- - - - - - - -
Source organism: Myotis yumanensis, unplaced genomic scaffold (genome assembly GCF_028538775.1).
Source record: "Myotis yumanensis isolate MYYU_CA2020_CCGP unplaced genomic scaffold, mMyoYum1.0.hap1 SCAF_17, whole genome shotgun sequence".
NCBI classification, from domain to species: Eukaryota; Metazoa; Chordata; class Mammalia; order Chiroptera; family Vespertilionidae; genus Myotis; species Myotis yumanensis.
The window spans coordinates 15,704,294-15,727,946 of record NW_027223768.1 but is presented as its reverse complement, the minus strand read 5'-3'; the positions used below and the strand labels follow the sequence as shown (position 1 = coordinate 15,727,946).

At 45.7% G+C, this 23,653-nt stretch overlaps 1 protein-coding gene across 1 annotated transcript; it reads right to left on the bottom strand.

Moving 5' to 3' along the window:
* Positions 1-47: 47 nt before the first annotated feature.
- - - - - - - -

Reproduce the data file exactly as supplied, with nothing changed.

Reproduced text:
Source organism: Myotis yumanensis, unplaced genomic scaffold (genome assembly GCF_028538775.1).
Source record: "Myotis yumanensis isolate MYYU_CA2020_CCGP unplaced genomic scaffold, mMyoYum1.0.hap1 SCAF_17, whole genome shotgun sequence".
NCBI classification, from domain to species: Eukaryota; Metazoa; Chordata; class Mammalia; order Chiroptera; family Vespertilionidae; genus Myotis; species Myotis yumanensis.
The window spans coordinates 15,704,294-15,727,946 of record NW_027223768.1 but is presented as its reverse complement, the minus strand read 5'-3'; the positions used below and the strand labels follow the sequence as shown (position 1 = coordinate 15,727,946).

At 45.7% G+C, this 23,653-nt stretch overlaps 1 protein-coding gene across 1 annotated transcript; it reads right to left on the bottom strand.

Moving 5' to 3' along the window:
* Positions 1-47: 47 nt before the first annotated feature.